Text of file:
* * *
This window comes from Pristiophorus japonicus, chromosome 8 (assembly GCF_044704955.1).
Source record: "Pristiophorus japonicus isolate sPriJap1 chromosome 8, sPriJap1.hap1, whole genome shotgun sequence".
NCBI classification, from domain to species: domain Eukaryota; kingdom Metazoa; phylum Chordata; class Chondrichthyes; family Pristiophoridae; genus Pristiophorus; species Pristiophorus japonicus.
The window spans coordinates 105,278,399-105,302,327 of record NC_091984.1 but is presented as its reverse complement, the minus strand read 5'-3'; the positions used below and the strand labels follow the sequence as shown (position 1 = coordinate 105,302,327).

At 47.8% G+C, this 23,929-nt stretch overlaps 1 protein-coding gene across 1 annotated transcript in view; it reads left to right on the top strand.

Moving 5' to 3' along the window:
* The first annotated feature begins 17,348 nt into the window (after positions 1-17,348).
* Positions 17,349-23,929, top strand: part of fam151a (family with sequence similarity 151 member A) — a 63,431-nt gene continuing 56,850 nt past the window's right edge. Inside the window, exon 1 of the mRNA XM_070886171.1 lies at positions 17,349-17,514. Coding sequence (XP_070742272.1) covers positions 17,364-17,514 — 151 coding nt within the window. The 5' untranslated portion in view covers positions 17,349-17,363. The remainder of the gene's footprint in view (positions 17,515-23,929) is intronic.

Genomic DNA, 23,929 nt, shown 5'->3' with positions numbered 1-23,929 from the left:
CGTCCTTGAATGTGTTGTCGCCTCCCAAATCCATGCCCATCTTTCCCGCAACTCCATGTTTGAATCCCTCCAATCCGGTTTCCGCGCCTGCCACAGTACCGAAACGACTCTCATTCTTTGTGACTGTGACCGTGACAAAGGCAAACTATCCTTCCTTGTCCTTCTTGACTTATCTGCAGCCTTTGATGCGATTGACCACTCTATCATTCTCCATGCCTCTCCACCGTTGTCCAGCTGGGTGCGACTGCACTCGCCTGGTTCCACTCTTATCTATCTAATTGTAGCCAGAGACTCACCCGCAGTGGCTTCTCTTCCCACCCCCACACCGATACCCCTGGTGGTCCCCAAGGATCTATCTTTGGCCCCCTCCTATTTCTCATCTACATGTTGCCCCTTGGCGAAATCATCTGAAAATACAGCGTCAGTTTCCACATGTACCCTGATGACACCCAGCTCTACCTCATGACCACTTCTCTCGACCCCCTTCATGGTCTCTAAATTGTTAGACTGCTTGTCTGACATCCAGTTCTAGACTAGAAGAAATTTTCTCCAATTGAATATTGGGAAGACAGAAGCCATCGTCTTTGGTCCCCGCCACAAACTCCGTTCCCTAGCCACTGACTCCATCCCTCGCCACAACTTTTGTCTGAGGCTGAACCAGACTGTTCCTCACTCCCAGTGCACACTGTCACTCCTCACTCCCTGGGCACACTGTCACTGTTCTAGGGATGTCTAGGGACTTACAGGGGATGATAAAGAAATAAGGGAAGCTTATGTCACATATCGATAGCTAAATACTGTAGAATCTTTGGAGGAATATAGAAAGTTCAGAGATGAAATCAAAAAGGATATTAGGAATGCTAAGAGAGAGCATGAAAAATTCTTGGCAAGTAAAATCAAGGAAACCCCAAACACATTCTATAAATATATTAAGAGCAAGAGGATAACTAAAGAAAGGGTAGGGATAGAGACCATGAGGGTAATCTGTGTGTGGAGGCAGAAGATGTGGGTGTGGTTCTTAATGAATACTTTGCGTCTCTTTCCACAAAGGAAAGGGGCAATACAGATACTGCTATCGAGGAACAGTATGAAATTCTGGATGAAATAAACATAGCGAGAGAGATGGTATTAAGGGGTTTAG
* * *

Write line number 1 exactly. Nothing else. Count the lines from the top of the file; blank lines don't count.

This window comes from Pristiophorus japonicus, chromosome 8 (assembly GCF_044704955.1).